The second part contains all other pertinent information. This includes legal proceedings, unregistered sales of equity securities, the use of proceeds from the sale of unregistered sales of equity, and defaults upon senior securities. The company discloses any other information—including the use of exhibits—in this section.

Importance of SEC Form 10-Q

The 10-Q provides a window into the financial health of the company. Investors can use the form to get a sense of its quarterly earnings and other elements of its operations, and to compare them to previous quarters—thus tracking its performance.

Form 10-Q, and the requirement for filing it, was established by the Securities and Exchange Act of 1934. The aim was to promote transparency in public companies' operations, by providing investors with the financial position of companies on an ongoing basis.

Some areas of interest to investors that are commonly visible in the 10-Q include changes to working capital and/or accounts receivables, factors affecting a company's inventory, share buybacks, and even any legal risks that a company faces.

You can use a close competitor's 10-Q to compare that to a company in which you are invested, or considering to invest in, to see how it's performing. This will give you an idea of whether it's a strong choice, where its weaknesses are, and how it could stand to improve.

Other Important SEC Filings

The 10-Q is one of many reports public companies are required to file with the SEC. Other important and mandated filings include:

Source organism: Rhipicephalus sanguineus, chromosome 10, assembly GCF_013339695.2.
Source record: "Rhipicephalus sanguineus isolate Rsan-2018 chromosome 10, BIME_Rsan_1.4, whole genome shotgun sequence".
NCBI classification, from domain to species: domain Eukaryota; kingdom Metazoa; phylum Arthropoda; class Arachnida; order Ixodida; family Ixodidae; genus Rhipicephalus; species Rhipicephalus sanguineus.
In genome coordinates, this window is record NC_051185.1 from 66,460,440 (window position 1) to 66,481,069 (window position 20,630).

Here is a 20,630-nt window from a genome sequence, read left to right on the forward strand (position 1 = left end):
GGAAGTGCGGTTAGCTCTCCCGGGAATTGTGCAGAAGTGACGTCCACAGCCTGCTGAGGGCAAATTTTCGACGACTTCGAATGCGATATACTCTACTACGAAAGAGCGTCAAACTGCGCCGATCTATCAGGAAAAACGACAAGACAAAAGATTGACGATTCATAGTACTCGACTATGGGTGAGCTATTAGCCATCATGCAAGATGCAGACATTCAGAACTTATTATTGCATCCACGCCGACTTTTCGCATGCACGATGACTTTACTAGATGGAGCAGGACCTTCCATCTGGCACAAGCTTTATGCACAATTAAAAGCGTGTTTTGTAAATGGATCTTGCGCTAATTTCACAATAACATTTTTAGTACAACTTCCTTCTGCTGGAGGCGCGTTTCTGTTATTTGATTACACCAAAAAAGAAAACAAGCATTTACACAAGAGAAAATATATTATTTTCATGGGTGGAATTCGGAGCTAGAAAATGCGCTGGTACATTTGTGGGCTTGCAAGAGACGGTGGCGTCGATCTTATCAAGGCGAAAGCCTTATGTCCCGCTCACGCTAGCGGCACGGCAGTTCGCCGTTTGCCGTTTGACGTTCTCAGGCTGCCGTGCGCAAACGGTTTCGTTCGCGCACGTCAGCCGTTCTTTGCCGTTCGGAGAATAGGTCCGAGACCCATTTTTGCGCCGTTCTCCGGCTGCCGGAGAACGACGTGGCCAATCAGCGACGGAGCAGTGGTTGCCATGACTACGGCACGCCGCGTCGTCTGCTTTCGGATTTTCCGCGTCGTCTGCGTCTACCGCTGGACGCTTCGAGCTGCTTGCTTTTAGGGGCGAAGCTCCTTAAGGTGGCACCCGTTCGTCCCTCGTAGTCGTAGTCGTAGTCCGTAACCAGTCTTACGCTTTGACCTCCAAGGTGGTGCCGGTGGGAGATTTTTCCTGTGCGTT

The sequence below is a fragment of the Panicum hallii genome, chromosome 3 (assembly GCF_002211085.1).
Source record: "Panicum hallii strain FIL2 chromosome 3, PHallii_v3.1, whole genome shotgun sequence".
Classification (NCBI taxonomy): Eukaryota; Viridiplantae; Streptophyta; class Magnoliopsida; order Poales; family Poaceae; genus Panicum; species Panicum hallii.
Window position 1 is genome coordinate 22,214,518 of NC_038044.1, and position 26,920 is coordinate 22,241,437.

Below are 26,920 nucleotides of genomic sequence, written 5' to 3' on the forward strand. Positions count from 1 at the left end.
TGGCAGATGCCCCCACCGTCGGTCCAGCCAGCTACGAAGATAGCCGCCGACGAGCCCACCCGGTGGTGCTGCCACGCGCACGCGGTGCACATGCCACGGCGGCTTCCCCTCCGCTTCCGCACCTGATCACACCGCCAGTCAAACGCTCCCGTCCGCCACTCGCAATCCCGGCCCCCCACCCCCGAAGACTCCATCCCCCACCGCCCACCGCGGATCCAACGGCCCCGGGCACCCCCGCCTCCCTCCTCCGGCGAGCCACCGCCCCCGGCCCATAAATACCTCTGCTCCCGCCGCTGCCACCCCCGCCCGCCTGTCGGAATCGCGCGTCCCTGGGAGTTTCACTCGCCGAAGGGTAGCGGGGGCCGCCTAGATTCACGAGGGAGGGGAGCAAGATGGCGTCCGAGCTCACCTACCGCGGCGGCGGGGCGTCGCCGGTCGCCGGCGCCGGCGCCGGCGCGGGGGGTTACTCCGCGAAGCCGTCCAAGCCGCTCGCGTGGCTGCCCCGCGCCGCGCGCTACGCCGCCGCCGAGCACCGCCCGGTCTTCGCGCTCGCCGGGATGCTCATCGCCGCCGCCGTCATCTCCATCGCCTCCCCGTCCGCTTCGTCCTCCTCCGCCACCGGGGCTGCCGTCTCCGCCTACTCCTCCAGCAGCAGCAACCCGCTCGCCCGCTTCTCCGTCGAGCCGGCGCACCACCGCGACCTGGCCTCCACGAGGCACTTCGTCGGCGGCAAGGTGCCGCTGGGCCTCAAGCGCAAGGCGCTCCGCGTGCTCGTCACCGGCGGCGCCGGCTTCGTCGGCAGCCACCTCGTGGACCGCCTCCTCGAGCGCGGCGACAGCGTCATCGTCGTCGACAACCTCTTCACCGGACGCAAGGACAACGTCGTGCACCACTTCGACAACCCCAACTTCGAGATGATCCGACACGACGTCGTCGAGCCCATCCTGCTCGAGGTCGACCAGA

Form 10-K: The 10-K must be filed once per year and includes the final quarter of the company's performance (replacing a fourth-quarter 10-Q). This report serves as a summary of the year, often containing more detailed information than an annual report, and must be filed within 90 days of the end of a company's fiscal year. The 10-K generally includes a summary of the company's operations, management's financial outlook, financial statements, and any legal or administrative issues involving the company.

Form 8-K: This report is filed if there are any changes or developments to a business that didn't make the 10-Q or 10-K reports. This is considered an unscheduled document and may contain information such as press releases. If a company disposes of or acquires assets, has announcements of executive hiring or departures, or goes into receivership, this information is filed with an 8-K.